Everyone knows the food chain is a brutal part of nature. However, sometimes you see something in nature that's disturbing even though you know that's the natural order of things. Such is the case with this unbelievable video taken in Botswana. The lowly impala is near the bottom of the food chain in Africa and young ones are especially vulnerable to the many predators that wander the backcountry. This poor baby impala, likely not more than a few days old quickly finds itself in the coils of a large python.
Unfortunately for the impala, its cries of distress do nothing to help it. In fact, it draws in another vicious predator, a hyena. The hyena doesn't seem to know quite what to make of this situation and keeps looking for an angle to steal the baby from the snake. Eventually, the hyena just starts walking off with the impala, snake still attached. Eventually, the snake relents its meal and flees, leaving the hyena with the spoils of a most brutal victory.
You know, on the list of rotten ways to go, this one must be right near the top. It doesn't get much crueler than having the life squeezed out of you, and then getting ripped apart by some of the strongest jaws in nature. According to the video's description, this whole altercation started when the impala was unfortunate enough to step over the snake. The person who shot this video was Mike Sutherland, the founder of Escape Safari Co. He notes his guests that day were both fascinated and upset by the scene.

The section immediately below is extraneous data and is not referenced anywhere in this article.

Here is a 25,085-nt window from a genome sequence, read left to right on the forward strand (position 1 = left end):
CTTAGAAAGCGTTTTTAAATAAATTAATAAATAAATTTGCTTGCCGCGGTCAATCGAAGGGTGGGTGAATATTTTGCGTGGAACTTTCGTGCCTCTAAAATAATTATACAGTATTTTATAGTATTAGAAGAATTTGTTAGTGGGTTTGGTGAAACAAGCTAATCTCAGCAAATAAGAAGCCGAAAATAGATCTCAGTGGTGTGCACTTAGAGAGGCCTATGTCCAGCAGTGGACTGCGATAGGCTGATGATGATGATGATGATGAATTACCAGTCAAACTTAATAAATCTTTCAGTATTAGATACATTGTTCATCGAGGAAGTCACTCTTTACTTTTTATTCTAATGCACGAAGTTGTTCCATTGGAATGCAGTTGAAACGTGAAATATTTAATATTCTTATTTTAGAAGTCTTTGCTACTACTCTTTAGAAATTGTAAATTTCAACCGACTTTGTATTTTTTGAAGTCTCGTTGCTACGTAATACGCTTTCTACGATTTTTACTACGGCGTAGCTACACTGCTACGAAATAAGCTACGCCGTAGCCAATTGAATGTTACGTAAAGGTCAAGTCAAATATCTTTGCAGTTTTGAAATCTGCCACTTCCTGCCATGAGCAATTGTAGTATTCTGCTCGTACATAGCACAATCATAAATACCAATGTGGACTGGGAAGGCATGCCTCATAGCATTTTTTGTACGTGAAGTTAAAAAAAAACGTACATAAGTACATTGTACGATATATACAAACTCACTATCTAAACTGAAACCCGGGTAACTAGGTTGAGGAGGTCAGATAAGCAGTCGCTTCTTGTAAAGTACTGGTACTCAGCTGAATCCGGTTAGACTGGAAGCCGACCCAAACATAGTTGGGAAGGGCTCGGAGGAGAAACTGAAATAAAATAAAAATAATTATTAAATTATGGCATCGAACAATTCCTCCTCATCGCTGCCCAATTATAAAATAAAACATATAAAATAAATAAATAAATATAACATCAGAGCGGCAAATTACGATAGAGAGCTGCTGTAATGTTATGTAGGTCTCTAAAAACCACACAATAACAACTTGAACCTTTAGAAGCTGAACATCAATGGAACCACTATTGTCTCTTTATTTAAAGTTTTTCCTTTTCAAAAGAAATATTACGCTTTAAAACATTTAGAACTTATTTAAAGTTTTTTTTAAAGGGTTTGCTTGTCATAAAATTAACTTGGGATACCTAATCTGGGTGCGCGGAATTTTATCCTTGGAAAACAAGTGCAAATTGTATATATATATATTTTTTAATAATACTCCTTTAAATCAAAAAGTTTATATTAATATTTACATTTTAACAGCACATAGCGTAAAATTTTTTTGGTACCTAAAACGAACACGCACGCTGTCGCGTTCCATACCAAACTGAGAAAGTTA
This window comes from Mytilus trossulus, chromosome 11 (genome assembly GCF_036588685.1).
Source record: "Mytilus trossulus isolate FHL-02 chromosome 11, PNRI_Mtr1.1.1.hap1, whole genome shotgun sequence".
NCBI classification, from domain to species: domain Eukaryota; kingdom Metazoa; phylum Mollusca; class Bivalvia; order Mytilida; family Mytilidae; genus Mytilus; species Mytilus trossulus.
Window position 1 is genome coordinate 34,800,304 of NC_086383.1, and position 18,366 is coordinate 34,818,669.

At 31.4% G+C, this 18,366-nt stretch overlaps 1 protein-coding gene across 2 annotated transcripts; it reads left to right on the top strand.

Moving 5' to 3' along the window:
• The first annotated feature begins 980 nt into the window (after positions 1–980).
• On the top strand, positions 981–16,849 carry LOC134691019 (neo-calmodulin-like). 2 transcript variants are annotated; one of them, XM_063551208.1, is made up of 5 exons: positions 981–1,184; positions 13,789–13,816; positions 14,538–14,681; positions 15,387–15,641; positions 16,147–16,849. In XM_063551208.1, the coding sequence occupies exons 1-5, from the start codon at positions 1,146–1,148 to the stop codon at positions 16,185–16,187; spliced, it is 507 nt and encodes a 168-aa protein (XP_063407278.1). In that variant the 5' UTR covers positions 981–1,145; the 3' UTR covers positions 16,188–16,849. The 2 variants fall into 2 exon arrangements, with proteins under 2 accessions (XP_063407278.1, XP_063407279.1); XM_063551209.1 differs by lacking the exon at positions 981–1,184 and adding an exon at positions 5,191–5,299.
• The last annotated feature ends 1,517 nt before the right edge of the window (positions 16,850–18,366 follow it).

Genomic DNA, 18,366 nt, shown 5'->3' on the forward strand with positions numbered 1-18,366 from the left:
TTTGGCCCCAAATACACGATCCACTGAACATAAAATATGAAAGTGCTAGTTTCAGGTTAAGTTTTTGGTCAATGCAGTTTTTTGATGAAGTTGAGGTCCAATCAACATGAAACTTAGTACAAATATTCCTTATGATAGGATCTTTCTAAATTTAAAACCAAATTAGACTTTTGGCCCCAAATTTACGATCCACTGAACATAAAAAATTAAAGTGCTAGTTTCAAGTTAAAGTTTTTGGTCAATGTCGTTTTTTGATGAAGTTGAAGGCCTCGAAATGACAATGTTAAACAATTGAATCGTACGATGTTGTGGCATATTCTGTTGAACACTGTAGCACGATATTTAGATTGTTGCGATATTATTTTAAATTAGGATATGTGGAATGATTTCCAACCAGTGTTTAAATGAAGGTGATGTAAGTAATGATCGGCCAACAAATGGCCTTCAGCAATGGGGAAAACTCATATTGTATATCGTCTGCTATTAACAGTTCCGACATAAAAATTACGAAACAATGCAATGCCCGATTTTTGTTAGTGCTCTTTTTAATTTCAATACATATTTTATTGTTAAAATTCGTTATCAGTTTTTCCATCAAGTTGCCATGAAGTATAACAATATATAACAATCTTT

"We were all intrigued by what was happening, and we all felt quite distraught and in shock by the scenes that unfolded. It took some explaining and guiding to get the guest to understand fully the fact that nature can be cruel but also has strange ways that we can learn from it," Sutherland said in the video's description. "Not everything we read in books is set in stone, and this was a great example of how one needs to be open-minded in the bush."
It's a good reminder that nature is rarely fair, nor is she caring. Anything and everything can end up as just another link in the food chain. Ending up as prey is a common fate for the impala, very few get to die peacefully of old age. Every day is a fight for survival, and that's what makes nature so special.
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